Black people are now eight times more likely to be stopped and searched by the police than white people new Home Office figures show.
Unfortunately, the figures are useless and show nothing either way, whether this figure is bad or not. I'd like very much to know whether the police are racist, but: The proportion of black people being stopped is going to be larger than the proportion in the country as a whole simply if there are greater concentrations of black people where the stops tend to be (I've done some back-of-envelope calculations that show prove this, just to convince myself.)
Now this is utterly crude, but look at ethnic population proportion broken down by Local Authority, and see that urban LAs tend to have a higher proportion than rural ones. Then look at the absolute number of stop-and-search by Police Authority, and see that there are disproportionately more in urban than rural again (more than the population difference).
Those two differences themselves mean that the proportion of black people stopped-and-searched will be greater than the national proportion. That's no way to make any kind of judgement about institutional racism, especially because the intuitive way to do the comparison is the incorrect one. And shame on the Home Office for releasing figures like this which will naturally be misinterpreted.
This is horrendous, by the way, doing order-of-magnitude calculations like this. If I was at work I'd have population, census and Police/Local Authority stats on tap, and I could do the proper figures. But I want to know whether the police are racist, and that requires proper measurement. And given I can show the given figures are inadequate even with crude measures, it means proper measurement needs proper statisticians calculating a proper expected figure so we can crack down on the truly bigoted. At the moment we have no idea who they are.
We need a number of things:
...and all of those are needed down to postcode district (eg, W6) or preferably postcode sector (eg, E2 9) level. From that we can calculate the expected number of black people stopped and searched. Then comparing against the actual figure, we have a reasonable chance of finding abberations.
For evidence of institutional rather than individual racism - that is, racism in the way the organistion makes decisions rather than how individual police officers choose who to stop - we need to look at the levels of crime (committed and estimated prevented, and measures of seriousness and public concern) as correlated against black population proportion. We would hope that the police as a whole aren't concentrating their stop-and-searches in predominantly black areas rather than high crime areas.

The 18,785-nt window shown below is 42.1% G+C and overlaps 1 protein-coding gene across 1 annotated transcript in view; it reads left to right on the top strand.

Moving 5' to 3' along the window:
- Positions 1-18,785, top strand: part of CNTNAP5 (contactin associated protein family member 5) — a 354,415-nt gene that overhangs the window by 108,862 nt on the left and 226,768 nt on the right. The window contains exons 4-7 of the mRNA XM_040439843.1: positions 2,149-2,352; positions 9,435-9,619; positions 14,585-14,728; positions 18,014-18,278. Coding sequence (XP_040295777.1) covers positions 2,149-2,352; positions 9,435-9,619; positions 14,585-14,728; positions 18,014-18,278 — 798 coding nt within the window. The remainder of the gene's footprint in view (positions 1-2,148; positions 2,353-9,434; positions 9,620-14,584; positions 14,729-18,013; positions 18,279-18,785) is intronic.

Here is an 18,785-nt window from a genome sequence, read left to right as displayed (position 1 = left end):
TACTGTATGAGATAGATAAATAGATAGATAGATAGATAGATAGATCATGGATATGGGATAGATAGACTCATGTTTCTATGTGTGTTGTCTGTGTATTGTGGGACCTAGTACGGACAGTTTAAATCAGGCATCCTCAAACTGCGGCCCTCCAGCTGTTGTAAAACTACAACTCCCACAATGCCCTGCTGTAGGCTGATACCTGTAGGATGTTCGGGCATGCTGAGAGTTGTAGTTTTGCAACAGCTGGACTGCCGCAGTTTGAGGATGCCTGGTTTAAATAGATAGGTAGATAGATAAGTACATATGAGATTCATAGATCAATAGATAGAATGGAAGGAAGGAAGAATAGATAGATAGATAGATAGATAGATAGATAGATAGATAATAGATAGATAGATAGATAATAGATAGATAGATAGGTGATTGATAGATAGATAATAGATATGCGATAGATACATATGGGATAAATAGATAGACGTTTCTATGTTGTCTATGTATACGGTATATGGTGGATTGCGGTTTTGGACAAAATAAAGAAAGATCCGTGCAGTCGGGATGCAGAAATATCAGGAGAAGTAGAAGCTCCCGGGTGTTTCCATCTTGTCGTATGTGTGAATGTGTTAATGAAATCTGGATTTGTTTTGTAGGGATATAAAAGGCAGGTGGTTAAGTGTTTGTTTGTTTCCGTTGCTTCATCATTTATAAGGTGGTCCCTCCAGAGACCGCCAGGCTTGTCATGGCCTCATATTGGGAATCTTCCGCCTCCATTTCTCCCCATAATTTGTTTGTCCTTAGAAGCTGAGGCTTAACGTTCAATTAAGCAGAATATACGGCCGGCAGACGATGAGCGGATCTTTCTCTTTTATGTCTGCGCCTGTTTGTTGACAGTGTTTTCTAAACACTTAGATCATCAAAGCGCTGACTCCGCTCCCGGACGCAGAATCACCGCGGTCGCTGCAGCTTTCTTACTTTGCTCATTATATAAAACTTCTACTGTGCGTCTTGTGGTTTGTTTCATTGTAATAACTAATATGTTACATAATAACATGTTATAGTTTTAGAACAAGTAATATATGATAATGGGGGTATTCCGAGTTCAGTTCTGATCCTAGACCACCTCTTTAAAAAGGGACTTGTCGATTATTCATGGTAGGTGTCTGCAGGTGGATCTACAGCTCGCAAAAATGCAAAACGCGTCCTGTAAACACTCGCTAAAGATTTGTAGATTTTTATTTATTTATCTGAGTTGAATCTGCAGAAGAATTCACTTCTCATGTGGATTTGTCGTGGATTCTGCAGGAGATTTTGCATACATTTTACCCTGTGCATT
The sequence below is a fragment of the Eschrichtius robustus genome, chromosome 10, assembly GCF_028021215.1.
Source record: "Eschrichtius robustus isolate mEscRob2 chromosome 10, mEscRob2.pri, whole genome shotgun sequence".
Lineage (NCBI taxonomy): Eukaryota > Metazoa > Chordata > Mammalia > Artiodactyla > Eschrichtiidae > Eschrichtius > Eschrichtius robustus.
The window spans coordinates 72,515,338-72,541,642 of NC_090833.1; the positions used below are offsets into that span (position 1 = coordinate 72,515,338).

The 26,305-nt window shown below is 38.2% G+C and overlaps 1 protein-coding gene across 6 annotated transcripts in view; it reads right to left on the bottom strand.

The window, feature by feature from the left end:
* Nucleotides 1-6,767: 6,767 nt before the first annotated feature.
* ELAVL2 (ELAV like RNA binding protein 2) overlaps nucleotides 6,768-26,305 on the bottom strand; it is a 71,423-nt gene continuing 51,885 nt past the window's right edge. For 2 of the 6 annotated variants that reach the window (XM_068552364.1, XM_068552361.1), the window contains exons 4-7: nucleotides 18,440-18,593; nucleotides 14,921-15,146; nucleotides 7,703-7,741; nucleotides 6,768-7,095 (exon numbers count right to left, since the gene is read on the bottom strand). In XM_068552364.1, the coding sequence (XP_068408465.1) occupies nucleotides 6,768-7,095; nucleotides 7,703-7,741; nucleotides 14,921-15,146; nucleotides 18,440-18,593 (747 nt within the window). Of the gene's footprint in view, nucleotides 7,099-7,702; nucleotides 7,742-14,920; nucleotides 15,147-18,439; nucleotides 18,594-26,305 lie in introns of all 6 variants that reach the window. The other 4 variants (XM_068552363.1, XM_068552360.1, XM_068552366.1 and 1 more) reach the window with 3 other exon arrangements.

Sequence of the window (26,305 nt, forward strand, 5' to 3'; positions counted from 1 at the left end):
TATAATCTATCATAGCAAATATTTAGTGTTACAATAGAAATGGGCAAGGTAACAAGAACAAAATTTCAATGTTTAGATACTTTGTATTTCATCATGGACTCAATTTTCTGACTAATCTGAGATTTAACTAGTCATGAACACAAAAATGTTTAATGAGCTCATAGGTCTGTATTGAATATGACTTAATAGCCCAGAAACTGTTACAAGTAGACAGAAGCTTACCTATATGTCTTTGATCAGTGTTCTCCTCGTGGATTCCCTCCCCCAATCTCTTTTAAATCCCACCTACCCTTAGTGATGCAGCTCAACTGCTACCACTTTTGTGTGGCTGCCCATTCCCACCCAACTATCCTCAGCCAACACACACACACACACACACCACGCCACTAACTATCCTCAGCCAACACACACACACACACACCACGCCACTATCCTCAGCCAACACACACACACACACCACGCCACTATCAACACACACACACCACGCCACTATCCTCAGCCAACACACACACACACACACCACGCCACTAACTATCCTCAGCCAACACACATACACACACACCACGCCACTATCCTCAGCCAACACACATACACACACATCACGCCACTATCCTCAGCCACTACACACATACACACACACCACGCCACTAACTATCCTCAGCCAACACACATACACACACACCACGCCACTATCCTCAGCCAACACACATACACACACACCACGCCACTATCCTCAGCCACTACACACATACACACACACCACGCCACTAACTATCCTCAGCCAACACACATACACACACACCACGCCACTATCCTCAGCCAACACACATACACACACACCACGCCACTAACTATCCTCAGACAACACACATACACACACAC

I sincerely hope the Home Office are calculating these figures now, otherwise there's no way we can know anything about police racism, and we're being lulled into a false sense of security by incorrect figures.
These are all symptoms by the way. This has nothing to do with what causes crime, and whether and why the crime level and causes of crime (perhaps: poor schools, no jobs, poor housing) coincide with the denser black population areas, and even whether that may be because of general public racism moving wealth away from the non-white population. Perhaps, perhaps not. But the statistics don't even attempt to get near that, so I'm not so bothered.
I've been looking at local statistics for the past two years, by the way, and I know what sort of figures are available and the statistical structure of the UK. This gives me gut feelings about how these numbers work. I have to say, I doubt it's possible for the true figures to even be gathered, and so we'll have no idea whether these Home Office figures are bad or not until something fairly big happens at the Office of National Statistics.